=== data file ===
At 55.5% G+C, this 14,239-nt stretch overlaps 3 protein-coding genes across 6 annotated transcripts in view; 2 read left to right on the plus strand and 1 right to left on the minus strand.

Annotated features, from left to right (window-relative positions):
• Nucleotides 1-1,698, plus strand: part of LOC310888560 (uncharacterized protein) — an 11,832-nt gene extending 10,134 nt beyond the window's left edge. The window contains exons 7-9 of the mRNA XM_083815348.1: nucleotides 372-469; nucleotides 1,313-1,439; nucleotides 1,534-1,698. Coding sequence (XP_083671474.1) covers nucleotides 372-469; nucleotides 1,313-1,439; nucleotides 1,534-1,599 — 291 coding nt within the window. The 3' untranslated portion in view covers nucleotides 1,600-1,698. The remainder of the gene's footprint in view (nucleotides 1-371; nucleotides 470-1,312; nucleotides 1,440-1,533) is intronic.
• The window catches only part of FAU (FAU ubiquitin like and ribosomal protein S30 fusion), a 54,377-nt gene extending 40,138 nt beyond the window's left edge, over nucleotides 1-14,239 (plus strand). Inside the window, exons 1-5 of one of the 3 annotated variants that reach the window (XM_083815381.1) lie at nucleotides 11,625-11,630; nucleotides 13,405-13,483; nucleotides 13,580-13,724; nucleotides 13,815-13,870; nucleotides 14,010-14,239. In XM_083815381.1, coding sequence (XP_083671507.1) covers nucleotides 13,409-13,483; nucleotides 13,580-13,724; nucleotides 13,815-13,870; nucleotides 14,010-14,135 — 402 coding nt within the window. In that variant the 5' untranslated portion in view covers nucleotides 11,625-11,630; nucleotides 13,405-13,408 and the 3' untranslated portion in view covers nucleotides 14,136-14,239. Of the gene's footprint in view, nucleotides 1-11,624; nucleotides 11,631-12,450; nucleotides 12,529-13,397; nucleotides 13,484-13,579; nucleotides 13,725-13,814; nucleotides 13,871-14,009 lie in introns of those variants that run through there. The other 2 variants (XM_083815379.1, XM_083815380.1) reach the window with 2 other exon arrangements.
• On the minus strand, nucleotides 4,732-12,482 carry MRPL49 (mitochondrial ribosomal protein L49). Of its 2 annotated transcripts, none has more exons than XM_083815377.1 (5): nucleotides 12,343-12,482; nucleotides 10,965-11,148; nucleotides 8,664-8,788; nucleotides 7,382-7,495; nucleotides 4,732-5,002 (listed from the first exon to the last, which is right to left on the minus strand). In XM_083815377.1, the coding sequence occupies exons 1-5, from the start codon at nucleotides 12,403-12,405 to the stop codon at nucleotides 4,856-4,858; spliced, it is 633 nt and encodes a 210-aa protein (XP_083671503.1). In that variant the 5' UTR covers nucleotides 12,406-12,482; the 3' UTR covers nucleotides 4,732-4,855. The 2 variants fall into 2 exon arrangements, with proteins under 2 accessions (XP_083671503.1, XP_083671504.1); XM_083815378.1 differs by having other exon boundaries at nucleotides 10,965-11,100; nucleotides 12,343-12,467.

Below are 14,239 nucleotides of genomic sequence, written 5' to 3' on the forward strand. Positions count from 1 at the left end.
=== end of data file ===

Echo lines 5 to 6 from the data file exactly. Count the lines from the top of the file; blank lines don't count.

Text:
• On the minus strand, nucleotides 4,732-12,482 carry MRPL49 (mitochondrial ribosomal protein L49). Of its 2 annotated transcripts, none has more exons than XM_083815377.1 (5): nucleotides 12,343-12,482; nucleotides 10,965-11,148; nucleotides 8,664-8,788; nucleotides 7,382-7,495; nucleotides 4,732-5,002 (listed from the first exon to the last, which is right to left on the minus strand). In XM_083815377.1, the coding sequence occupies exons 1-5, from the start codon at nucleotides 12,403-12,405 to the stop codon at nucleotides 4,856-4,858; spliced, it is 633 nt and encodes a 210-aa protein (XP_083671503.1). In that variant the 5' UTR covers nucleotides 12,406-12,482; the 3' UTR covers nucleotides 4,732-4,855. The 2 variants fall into 2 exon arrangements, with proteins under 2 accessions (XP_083671503.1, XP_083671504.1); XM_083815378.1 differs by having other exon boundaries at nucleotides 10,965-11,100; nucleotides 12,343-12,467.

Below are 14,239 nucleotides of genomic sequence, written 5' to 3' on the forward strand. Positions count from 1 at the left end.